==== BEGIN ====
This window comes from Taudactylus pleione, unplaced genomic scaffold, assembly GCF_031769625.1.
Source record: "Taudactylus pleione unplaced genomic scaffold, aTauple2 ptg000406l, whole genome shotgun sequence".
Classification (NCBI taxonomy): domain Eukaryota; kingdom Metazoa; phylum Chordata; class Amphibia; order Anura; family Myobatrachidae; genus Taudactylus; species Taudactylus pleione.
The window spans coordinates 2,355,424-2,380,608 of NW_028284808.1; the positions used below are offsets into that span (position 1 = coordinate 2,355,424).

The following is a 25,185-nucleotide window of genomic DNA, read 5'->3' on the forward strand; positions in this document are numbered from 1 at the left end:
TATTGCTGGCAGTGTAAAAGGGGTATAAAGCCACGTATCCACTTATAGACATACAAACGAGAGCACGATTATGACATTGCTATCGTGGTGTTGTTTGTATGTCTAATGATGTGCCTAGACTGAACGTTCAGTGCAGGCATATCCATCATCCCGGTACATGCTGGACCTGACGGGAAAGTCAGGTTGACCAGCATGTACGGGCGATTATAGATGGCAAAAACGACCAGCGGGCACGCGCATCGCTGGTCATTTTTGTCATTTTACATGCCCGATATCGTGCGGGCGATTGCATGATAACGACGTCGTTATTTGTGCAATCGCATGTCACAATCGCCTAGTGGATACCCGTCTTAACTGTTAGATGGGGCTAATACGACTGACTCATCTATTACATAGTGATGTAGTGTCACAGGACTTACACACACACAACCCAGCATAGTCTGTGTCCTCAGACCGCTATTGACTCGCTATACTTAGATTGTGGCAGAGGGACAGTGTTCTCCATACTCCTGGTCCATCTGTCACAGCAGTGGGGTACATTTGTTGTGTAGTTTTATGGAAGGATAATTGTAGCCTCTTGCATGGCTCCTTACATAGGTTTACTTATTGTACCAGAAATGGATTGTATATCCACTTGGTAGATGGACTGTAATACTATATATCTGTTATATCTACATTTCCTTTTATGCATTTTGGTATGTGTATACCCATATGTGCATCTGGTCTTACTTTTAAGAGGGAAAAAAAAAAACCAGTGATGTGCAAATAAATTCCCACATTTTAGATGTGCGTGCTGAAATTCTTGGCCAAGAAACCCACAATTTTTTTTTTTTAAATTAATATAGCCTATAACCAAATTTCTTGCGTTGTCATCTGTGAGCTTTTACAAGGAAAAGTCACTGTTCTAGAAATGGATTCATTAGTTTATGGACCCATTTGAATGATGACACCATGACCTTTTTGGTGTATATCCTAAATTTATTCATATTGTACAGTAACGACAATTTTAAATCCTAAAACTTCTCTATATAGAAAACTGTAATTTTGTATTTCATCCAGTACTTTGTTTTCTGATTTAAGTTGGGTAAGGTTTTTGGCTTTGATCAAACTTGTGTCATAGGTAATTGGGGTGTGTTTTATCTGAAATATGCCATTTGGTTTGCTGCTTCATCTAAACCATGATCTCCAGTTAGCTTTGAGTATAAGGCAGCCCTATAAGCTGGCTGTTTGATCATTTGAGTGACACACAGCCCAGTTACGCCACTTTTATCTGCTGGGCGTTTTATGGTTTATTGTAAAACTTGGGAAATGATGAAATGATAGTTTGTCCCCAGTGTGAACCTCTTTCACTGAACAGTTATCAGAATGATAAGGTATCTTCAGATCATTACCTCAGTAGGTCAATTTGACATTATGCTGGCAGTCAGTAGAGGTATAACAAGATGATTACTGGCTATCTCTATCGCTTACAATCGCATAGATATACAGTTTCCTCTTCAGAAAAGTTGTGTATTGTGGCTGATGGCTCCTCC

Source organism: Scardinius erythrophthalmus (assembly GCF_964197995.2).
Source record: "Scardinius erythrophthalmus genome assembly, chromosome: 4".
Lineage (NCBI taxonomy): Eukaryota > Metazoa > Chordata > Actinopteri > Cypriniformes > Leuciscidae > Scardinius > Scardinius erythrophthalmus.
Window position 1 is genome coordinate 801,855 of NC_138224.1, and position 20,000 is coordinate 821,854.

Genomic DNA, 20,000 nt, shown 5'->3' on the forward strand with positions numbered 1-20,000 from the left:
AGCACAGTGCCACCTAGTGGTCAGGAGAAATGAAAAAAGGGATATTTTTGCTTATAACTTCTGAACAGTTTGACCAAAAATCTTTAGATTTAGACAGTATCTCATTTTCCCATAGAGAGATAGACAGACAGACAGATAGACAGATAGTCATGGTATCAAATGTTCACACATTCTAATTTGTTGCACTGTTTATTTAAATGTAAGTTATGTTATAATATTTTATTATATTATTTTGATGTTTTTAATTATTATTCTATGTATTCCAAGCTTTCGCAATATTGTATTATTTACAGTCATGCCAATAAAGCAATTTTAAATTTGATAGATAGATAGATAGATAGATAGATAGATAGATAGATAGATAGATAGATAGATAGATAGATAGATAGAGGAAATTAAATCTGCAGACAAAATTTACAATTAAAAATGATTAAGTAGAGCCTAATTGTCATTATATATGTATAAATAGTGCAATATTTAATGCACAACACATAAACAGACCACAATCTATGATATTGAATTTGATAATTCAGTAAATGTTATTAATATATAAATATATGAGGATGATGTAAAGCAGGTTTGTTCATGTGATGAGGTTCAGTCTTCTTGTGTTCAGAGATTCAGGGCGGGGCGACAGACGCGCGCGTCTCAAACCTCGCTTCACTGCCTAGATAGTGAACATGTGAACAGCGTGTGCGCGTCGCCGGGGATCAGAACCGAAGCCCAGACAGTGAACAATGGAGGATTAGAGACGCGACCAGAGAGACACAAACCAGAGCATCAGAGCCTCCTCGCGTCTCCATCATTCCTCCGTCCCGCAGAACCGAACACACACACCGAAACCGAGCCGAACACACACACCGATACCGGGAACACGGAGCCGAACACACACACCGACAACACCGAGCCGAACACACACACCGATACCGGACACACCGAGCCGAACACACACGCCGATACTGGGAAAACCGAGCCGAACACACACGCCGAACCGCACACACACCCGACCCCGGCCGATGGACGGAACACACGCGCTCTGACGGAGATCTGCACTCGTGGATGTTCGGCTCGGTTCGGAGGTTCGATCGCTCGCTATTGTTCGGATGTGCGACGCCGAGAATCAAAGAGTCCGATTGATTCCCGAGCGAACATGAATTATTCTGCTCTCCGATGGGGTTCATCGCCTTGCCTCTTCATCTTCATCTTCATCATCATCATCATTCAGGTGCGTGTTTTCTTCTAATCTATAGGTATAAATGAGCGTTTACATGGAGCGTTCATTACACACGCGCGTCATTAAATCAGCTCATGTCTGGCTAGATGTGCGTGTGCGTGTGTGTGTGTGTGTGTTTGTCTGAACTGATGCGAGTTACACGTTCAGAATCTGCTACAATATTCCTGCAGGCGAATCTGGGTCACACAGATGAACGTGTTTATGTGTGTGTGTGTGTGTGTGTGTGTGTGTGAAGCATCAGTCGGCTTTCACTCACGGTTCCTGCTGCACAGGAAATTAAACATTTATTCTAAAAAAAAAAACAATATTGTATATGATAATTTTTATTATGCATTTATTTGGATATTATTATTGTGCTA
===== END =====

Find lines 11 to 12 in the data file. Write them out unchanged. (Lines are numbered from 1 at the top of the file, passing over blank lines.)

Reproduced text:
Genomic DNA, 20,000 nt, shown 5'->3' on the forward strand with positions numbered 1-20,000 from the left:
AGCACAGTGCCACCTAGTGGTCAGGAGAAATGAAAAAAGGGATATTTTTGCTTATAACTTCTGAACAGTTTGACCAAAAATCTTTAGATTTAGACAGTATCTCATTTTCCCATAGAGAGATAGACAGACAGACAGATAGACAGATAGTCATGGTATCAAATGTTCACACATTCTAATTTGTTGCACTGTTTATTTAAATGTAAGTTATGTTATAATATTTTATTATATTATTTTGATGTTTTTAATTATTATTCTATGTATTCCAAGCTTTCGCAATATTGTATTATTTACAGTCATGCCAATAAAGCAATTTTAAATTTGATAGATAGATAGATAGATAGATAGATAGATAGATAGATAGATAGATAGATAGATAGATAGATAGATAGAGGAAATTAAATCTGCAGACAAAATTTACAATTAAAAATGATTAAGTAGAGCCTAATTGTCATTATATATGTATAAATAGTGCAATATTTAATGCACAACACATAAACAGACCACAATCTATGATATTGAATTTGATAATTCAGTAAATGTTATTAATATATAAATATATGAGGATGATGTAAAGCAGGTTTGTTCATGTGATGAGGTTCAGTCTTCTTGTGTTCAGAGATTCAGGGCGGGGCGACAGACGCGCGCGTCTCAAACCTCGCTTCACTGCCTAGATAGTGAACATGTGAACAGCGTGTGCGCGTCGCCGGGGATCAGAACCGAAGCCCAGACAGTGAACAATGGAGGATTAGAGACGCGACCAGAGAGACACAAACCAGAGCATCAGAGCCTCCTCGCGTCTCCATCATTCCTCCGTCCCGCAGAACCGAACACACACACCGAAACCGAGCCGAACACACACACCGATACCGGGAACACGGAGCCGAACACACACACCGACAACACCGAGCCGAACACACACACCGATACCGGACACACCGAGCCGAACACACACGCCGATACTGGGAAAACCGAGCCGAACACACACGCCGAACCGCACACACACCCGACCCCGGCCGATGGACGGAACACACGCGCTCTGACGGAGATCTGCACTCGTGGATGTTCGGCTCGGTTCGGAGGTTCGATCGCTCGCTATTGTTCGGATGTGCGACGCCGAGAATCAAAGAGTCCGATTGATTCCCGAGCGAACATGAATTATTCTGCTCTCCGATGGGGTTCATCGCCTTGCCTCTTCATCTTCATCTTCATCATCATCATCATTCAGGTGCGTGTTTTCTTCTAATCTATAGGTATAAATGAGCGTTTACATGGAGCGTTCATTACACACGCGCGTCATTAAATCAGCTCATGTCTGGCTAGATGTGCGTGTGCGTGTGTGTGTGTGTGTGTTTGTCTGAACTGATGCGAGTTACACGTTCAGAATCTGCTACAATATTCCTGCAGGCGAATCTGGGTCACACAGATGAACGTGTTTATGTGTGTGTGTGTGTGTGTGTGTGTGTGTGAAGCATCAGTCGGCTTTCACTCACGGTTCCTGCTGCACAGGAAATTAAACATTTATTCTAAAAAAAAAAACAATATTGTATATGATAATTTTTATTATGCATTTATTTGGATATTATTATTGTGCTA